Relative Something

*this* John W. Hays' take on things and experiences

Don’t Click

with 2 comments

It’s a game I play with myself almost every day I’m online. Don’t click on that bait. Sure, I’m curious about the 12 most outrageous ways some common thing we are eating/reading/handling/doing leads to these 16 unbelievable/startling/amazing/scary results that some doctor/study/company/environmentalist/yogi has recently revealed/published/announced/proclaimed/guaranteed.

One facet of clickbait-ology I am anxious to find out about is how the “number” is selected for these attention-getting carnival barkings. A quantity of 10 seems like a very dependable collection. It’s an even number. It’s double-digits. If I was making a list, my first inclination would be to shoot for 10. Maybe I just watched too many years of David Letterman and his Top-Ten List.

From that bias, I find myself puzzling over why a title would feature a list with 12 or 13 items, or even bother when there are only 5 or 6. I saw one once that boasted 17, which starts to press the boundaries of believability. I’m skeptical the source was really able to come up with 17 of anything on a topic that worked for a click-baitable headline.

I wonder what I could come up with to entice people to click through to a page of mine that has no redeeming value to offer in return.

“Never ever give in to the urge to read 10 answers to the most essential question ever pondered.”

You know, the number 10 doesn’t seem to work so well, after all.

I get it now. It’s too status quo. It’s ‘ok boomer.’

Instead, the more ridiculous, the better.

“Eleventeen reasons why things you are already doing won’t make enough difference to matter.”

“These 16 ideas never worked before, but they will now after you’ve read this!”

“Take a penny, leave a penny by clicking this article 7 times a day for 13 weeks and feed a hungry kitty that looks exactly like a unicorn.”

For the record, I don’t always win at my own game. One time, I clicked to see the umpteen most amazing images since the beginning of time. Then, I clicked and clicked and clicked about umpteen more times. Each image was on a unique ad-filled page that took a painfully long time to load. Luckily, the first thing to pop into view for each page was the table of new clickbait ads across the bottom with strange quantities of subjects for me to try “ignoring.”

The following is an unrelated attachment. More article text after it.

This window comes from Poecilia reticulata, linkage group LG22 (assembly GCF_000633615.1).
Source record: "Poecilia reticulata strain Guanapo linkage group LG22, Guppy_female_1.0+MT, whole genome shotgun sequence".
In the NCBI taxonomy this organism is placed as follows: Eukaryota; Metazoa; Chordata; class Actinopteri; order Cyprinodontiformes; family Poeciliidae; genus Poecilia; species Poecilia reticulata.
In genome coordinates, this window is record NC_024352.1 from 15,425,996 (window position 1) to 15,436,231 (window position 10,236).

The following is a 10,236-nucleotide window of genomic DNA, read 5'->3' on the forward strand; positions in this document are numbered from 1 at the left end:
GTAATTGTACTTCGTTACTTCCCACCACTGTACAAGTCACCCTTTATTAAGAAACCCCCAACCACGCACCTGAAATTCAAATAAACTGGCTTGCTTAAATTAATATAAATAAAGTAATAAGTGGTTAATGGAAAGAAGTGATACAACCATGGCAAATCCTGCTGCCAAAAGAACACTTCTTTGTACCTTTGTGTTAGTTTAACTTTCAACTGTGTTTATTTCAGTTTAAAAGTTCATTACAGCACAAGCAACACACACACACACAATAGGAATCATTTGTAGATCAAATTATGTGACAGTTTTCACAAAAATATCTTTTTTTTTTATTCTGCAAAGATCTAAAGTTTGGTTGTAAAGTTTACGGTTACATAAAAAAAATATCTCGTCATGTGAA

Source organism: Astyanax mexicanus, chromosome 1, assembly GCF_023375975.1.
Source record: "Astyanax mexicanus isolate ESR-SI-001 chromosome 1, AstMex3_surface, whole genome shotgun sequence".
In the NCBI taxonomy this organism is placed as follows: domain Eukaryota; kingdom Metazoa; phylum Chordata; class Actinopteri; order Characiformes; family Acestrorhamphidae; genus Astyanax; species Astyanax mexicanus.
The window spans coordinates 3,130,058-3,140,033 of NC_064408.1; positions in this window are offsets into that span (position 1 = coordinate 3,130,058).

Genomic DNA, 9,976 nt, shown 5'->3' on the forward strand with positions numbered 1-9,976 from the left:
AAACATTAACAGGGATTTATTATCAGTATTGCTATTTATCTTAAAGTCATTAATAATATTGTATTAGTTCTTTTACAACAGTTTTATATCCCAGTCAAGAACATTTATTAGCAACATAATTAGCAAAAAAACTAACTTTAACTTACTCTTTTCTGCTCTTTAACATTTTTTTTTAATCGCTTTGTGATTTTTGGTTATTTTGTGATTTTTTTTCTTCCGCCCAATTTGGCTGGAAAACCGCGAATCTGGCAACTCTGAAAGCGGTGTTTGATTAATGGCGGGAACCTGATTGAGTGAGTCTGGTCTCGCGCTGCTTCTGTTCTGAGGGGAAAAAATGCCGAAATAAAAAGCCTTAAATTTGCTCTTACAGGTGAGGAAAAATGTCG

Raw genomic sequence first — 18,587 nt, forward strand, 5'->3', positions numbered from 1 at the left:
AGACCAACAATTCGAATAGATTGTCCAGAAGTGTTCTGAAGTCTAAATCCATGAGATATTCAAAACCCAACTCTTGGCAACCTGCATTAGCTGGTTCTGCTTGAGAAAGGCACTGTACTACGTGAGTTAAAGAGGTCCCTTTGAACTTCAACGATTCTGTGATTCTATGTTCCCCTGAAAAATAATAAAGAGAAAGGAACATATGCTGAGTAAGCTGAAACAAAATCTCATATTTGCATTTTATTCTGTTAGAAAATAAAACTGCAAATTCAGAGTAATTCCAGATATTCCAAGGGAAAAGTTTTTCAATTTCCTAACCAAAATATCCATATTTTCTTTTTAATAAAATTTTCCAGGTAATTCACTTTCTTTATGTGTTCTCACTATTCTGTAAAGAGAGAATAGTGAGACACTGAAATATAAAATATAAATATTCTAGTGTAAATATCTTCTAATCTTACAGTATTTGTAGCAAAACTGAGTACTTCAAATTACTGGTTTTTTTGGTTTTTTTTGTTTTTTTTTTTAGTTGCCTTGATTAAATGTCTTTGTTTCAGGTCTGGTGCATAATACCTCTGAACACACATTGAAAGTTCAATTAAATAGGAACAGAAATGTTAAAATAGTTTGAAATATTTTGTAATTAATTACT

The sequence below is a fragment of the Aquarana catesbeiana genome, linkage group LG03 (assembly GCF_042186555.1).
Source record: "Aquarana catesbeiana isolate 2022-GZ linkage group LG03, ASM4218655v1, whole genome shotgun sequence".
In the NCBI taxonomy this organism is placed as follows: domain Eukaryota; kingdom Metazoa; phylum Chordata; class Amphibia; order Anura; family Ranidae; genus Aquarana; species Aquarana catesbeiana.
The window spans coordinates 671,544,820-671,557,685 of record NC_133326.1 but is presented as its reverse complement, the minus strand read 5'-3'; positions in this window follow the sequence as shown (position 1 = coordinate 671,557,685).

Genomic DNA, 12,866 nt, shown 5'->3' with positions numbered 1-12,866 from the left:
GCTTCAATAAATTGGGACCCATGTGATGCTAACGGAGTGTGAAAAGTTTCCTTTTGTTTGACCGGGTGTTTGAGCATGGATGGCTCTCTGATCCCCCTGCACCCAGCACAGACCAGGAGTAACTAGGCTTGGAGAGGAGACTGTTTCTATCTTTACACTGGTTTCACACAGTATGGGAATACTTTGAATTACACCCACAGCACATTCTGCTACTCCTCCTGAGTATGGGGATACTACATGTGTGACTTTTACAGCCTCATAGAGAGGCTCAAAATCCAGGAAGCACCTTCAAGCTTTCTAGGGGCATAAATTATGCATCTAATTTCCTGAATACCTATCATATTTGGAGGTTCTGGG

No one said this game was going to be easy.

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Written by johnwhays

November 20, 2019 at 7:00 am

2 Responses

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  1. Interesting that you’d make a post about this… saying ‘no’ to something actually promotes it. Actually, the trap looms largest when we find ourselves searching for content… (as we all do at times) and looking to the Internet to fill the void rather than the bounty that surrounds us. That said, you have made me aware of how much time gets lost in the virtual world without one really being aware of it. (My answer today is to plant another five blueberry bushes:-))

    Ian Rowcliffe

    November 20, 2019 at 10:13 am

    • Hooray for blueberry bushes! May the fruit become bountiful!

      johnwhays

      November 22, 2019 at 8:06 am


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